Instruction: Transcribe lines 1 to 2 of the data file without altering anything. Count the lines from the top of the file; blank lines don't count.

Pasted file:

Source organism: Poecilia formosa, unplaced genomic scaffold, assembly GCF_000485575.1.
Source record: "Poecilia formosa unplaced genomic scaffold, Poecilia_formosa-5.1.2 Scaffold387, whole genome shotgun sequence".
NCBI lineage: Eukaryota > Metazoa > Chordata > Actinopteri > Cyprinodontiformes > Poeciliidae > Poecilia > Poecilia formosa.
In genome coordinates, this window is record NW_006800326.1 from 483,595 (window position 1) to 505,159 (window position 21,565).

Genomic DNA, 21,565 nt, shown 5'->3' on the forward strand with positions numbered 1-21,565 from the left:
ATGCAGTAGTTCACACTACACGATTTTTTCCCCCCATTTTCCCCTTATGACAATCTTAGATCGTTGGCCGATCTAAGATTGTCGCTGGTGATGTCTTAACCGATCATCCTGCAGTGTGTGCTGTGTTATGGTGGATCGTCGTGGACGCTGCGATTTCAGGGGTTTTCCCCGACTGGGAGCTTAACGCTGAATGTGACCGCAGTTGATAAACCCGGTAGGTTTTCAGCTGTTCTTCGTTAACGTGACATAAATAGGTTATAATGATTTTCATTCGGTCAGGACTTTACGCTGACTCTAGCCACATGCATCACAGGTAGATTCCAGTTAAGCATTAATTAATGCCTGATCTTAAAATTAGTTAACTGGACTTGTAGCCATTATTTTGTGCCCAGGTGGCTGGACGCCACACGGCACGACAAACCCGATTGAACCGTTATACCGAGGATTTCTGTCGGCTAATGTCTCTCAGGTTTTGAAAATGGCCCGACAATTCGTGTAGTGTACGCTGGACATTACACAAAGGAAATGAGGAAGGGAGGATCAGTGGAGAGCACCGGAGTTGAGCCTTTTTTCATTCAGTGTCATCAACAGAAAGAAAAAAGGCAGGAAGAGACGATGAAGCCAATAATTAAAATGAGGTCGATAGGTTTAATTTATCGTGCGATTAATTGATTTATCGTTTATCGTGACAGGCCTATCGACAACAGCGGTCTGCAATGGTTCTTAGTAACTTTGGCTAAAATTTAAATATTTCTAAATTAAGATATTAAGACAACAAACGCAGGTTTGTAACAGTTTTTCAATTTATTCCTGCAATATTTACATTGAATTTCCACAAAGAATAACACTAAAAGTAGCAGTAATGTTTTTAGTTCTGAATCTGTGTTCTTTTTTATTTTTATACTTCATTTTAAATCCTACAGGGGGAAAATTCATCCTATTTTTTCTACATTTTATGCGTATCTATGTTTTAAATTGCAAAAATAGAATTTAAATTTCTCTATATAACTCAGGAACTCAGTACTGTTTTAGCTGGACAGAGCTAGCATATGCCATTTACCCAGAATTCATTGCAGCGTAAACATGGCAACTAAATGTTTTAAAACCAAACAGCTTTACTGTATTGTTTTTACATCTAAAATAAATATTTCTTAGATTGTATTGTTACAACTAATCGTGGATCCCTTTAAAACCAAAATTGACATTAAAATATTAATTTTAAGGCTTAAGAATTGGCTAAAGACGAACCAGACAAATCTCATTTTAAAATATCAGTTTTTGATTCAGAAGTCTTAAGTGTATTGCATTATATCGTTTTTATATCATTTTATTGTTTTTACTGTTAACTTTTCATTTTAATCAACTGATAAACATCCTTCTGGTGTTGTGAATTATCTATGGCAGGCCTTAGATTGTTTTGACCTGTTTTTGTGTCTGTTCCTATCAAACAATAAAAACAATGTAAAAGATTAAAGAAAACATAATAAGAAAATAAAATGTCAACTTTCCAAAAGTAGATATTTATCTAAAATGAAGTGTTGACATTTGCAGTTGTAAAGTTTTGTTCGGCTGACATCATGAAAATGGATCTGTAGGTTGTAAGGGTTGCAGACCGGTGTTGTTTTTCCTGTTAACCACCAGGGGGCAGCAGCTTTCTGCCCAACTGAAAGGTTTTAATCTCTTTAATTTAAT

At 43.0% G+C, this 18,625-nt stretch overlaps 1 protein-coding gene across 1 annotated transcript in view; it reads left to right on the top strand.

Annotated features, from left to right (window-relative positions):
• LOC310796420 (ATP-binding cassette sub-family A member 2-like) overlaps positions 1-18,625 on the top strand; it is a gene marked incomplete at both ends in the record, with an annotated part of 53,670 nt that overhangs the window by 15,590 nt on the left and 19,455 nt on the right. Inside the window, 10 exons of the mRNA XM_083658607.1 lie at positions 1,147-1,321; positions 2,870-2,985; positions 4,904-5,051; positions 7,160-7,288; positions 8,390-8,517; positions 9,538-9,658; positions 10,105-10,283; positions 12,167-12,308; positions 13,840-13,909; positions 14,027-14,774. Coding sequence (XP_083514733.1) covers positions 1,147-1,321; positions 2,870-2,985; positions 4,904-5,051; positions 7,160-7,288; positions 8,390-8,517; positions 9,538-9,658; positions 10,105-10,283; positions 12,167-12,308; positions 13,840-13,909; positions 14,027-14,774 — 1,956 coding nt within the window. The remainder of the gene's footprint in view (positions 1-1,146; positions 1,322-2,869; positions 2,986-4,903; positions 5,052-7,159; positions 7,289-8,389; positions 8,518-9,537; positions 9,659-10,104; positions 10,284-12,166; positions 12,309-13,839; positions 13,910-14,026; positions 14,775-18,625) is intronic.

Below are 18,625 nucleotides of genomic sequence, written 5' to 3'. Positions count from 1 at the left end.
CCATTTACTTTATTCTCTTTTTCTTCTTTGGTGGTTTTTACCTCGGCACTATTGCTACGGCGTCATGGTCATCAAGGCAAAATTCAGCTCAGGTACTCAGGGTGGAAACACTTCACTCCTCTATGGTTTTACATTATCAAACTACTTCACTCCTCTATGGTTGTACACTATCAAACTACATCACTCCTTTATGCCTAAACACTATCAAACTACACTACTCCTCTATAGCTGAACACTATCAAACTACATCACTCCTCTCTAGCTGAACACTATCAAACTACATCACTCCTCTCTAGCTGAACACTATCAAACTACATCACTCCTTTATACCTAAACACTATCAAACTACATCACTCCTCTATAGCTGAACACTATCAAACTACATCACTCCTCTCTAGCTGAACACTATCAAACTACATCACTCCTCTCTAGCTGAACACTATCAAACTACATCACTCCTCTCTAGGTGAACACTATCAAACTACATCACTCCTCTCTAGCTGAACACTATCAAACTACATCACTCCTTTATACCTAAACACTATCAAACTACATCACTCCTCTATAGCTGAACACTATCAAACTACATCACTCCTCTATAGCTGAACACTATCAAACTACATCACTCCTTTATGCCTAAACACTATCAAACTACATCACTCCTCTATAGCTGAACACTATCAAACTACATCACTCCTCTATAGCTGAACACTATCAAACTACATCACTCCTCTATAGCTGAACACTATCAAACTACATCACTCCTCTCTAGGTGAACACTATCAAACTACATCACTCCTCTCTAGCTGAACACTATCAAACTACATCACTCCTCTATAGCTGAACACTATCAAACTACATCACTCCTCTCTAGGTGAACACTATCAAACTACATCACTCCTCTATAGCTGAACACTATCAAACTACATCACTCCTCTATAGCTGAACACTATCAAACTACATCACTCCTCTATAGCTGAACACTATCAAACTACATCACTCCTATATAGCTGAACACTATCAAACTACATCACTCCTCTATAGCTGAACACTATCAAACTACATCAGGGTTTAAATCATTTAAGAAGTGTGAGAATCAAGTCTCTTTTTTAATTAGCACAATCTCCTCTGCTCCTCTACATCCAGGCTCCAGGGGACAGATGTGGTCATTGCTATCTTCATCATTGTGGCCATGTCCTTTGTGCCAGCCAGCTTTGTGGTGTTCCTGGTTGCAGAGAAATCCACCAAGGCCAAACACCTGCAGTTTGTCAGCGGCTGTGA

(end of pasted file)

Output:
Source organism: Poecilia formosa, unplaced genomic scaffold, assembly GCF_000485575.1.
Source record: "Poecilia formosa unplaced genomic scaffold, Poecilia_formosa-5.1.2 Scaffold387, whole genome shotgun sequence".